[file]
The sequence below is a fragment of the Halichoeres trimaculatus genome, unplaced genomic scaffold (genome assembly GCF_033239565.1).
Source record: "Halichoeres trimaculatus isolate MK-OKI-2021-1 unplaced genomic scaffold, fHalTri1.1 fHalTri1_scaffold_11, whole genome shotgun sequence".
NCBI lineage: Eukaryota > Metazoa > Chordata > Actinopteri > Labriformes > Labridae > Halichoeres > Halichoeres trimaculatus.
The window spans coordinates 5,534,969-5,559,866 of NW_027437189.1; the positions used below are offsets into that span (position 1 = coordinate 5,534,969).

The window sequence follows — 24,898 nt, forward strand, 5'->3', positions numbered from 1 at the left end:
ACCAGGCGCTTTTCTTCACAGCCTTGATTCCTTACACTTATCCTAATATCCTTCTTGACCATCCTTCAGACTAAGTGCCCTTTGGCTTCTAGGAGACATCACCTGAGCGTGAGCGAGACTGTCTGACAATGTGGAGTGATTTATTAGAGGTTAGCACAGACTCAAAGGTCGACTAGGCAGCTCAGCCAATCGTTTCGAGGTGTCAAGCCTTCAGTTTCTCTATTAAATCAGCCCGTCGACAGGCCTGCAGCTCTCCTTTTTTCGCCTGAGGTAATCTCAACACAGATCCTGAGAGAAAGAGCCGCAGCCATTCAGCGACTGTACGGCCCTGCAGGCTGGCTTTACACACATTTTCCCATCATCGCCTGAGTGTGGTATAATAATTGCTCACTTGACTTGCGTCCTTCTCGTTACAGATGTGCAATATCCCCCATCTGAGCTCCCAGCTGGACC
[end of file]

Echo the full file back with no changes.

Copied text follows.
The sequence below is a fragment of the Halichoeres trimaculatus genome, unplaced genomic scaffold (genome assembly GCF_033239565.1).
Source record: "Halichoeres trimaculatus isolate MK-OKI-2021-1 unplaced genomic scaffold, fHalTri1.1 fHalTri1_scaffold_11, whole genome shotgun sequence".
NCBI lineage: Eukaryota > Metazoa > Chordata > Actinopteri > Labriformes > Labridae > Halichoeres > Halichoeres trimaculatus.
The window spans coordinates 5,534,969-5,559,866 of NW_027437189.1; the positions used below are offsets into that span (position 1 = coordinate 5,534,969).

The window sequence follows — 24,898 nt, forward strand, 5'->3', positions numbered from 1 at the left end:
ACCAGGCGCTTTTCTTCACAGCCTTGATTCCTTACACTTATCCTAATATCCTTCTTGACCATCCTTCAGACTAAGTGCCCTTTGGCTTCTAGGAGACATCACCTGAGCGTGAGCGAGACTGTCTGACAATGTGGAGTGATTTATTAGAGGTTAGCACAGACTCAAAGGTCGACTAGGCAGCTCAGCCAATCGTTTCGAGGTGTCAAGCCTTCAGTTTCTCTATTAAATCAGCCCGTCGACAGGCCTGCAGCTCTCCTTTTTTCGCCTGAGGTAATCTCAACACAGATCCTGAGAGAAAGAGCCGCAGCCATTCAGCGACTGTACGGCCCTGCAGGCTGGCTTTACACACATTTTCCCATCATCGCCTGAGTGTGGTATAATAATTGCTCACTTGACTTGCGTCCTTCTCGTTACAGATGTGCAATATCCCCCATCTGAGCTCCCAGCTGGACC